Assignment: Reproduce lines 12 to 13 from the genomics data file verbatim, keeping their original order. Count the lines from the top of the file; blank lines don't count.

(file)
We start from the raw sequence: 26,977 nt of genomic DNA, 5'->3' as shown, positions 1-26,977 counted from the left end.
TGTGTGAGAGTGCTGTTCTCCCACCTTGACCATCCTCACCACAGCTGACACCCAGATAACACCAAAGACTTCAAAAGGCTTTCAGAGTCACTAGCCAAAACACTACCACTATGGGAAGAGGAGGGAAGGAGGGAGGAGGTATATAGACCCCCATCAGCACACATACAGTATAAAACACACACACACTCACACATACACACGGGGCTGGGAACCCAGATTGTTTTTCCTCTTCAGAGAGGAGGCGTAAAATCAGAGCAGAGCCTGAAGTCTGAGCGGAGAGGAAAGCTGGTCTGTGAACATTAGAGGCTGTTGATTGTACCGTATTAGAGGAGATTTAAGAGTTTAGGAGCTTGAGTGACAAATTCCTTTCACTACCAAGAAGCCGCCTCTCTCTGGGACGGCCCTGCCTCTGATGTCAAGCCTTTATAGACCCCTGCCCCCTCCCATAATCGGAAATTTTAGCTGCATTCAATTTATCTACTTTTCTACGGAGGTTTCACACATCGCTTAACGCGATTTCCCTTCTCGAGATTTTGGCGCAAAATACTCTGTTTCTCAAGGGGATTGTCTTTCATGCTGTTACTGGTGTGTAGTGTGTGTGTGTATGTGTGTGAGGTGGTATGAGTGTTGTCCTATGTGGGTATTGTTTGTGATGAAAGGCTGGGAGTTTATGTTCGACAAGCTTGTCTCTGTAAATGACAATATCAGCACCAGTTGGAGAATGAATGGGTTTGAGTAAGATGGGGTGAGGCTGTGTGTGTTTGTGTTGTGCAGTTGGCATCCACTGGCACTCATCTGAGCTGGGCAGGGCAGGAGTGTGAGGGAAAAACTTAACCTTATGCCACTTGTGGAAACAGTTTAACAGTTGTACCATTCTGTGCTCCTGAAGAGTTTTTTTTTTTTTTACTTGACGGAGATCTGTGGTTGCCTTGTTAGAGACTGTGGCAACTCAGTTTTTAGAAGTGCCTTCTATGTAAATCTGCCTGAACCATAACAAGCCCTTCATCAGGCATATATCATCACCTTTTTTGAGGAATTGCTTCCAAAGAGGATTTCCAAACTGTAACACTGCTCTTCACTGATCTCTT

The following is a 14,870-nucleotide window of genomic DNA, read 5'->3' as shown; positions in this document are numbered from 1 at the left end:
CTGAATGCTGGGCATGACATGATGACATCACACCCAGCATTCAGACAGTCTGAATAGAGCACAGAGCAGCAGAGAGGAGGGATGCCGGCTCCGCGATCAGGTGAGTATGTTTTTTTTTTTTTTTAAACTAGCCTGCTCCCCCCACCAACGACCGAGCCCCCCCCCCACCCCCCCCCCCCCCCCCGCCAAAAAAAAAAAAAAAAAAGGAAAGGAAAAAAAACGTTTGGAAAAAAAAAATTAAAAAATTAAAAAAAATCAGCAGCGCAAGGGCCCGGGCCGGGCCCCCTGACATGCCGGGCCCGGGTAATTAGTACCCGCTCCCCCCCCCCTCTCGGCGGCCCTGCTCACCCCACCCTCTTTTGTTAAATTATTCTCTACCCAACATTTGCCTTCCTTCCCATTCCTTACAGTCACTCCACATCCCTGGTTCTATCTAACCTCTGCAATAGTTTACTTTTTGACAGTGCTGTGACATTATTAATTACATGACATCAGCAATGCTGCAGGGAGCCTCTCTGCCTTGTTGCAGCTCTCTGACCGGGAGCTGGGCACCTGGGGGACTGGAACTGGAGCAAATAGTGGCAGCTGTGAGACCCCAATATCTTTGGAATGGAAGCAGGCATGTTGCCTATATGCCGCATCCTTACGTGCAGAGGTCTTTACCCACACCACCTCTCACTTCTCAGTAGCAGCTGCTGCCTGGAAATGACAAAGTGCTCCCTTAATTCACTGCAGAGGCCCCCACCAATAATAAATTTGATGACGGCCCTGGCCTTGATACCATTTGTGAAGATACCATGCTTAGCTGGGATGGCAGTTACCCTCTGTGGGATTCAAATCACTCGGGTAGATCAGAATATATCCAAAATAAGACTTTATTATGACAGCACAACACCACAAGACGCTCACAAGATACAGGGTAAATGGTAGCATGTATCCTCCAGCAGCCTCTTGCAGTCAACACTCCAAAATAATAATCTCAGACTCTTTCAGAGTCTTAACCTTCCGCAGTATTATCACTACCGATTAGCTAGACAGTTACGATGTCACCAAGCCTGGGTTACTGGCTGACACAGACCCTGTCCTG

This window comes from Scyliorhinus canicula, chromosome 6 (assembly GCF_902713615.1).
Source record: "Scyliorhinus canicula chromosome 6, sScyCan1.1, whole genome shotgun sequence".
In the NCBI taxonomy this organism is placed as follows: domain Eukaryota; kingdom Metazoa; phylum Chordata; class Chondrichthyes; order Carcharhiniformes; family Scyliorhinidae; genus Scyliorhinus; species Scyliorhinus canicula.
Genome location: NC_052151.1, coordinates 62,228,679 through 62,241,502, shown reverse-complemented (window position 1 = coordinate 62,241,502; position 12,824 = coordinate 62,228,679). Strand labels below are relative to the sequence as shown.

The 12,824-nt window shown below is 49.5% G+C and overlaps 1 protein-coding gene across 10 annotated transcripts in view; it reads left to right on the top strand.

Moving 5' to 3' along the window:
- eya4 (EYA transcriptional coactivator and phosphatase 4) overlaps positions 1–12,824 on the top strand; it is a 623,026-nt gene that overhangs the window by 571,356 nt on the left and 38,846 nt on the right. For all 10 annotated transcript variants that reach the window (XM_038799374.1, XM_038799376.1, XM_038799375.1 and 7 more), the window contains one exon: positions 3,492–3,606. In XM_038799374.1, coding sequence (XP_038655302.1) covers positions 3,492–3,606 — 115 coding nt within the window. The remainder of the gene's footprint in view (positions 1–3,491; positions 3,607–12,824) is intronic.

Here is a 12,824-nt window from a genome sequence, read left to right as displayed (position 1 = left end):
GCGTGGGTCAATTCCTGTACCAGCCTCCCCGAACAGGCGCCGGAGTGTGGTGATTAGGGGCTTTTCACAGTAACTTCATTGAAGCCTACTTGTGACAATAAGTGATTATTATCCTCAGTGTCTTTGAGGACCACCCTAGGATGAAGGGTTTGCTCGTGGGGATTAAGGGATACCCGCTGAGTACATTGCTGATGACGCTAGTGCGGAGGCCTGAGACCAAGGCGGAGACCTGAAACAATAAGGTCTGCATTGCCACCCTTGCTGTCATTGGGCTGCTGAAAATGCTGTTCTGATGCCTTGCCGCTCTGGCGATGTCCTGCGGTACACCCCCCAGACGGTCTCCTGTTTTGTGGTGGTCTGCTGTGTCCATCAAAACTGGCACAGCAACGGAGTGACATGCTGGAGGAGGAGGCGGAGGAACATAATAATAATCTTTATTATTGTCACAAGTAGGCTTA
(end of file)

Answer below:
Here is a 12,824-nt window from a genome sequence, read left to right as displayed (position 1 = left end):
GCGTGGGTCAATTCCTGTACCAGCCTCCCCGAACAGGCGCCGGAGTGTGGTGATTAGGGGCTTTTCACAGTAACTTCATTGAAGCCTACTTGTGACAATAAGTGATTATTATCCTCAGTGTCTTTGAGGACCACCCTAGGATGAAGGGTTTGCTCGTGGGGATTAAGGGATACCCGCTGAGTACATTGCTGATGACGCTAGTGCGGAGGCCTGAGACCAAGGCGGAGACCTGAAACAATAAGGTCTGCATTGCCACCCTTGCTGTCATTGGGCTGCTGAAAATGCTGTTCTGATGCCTTGCCGCTCTGGCGATGTCCTGCGGTACACCCCCCAGACGGTCTCCTGTTTTGTGGTGGTCTGCTGTGTCCATCAAAACTGGCACAGCAACGGAGTGACATGCTGGAGGAGGAGGCGGAGGAACATAATAATAATCTTTATTATTGTCACAAGTAGGCTTA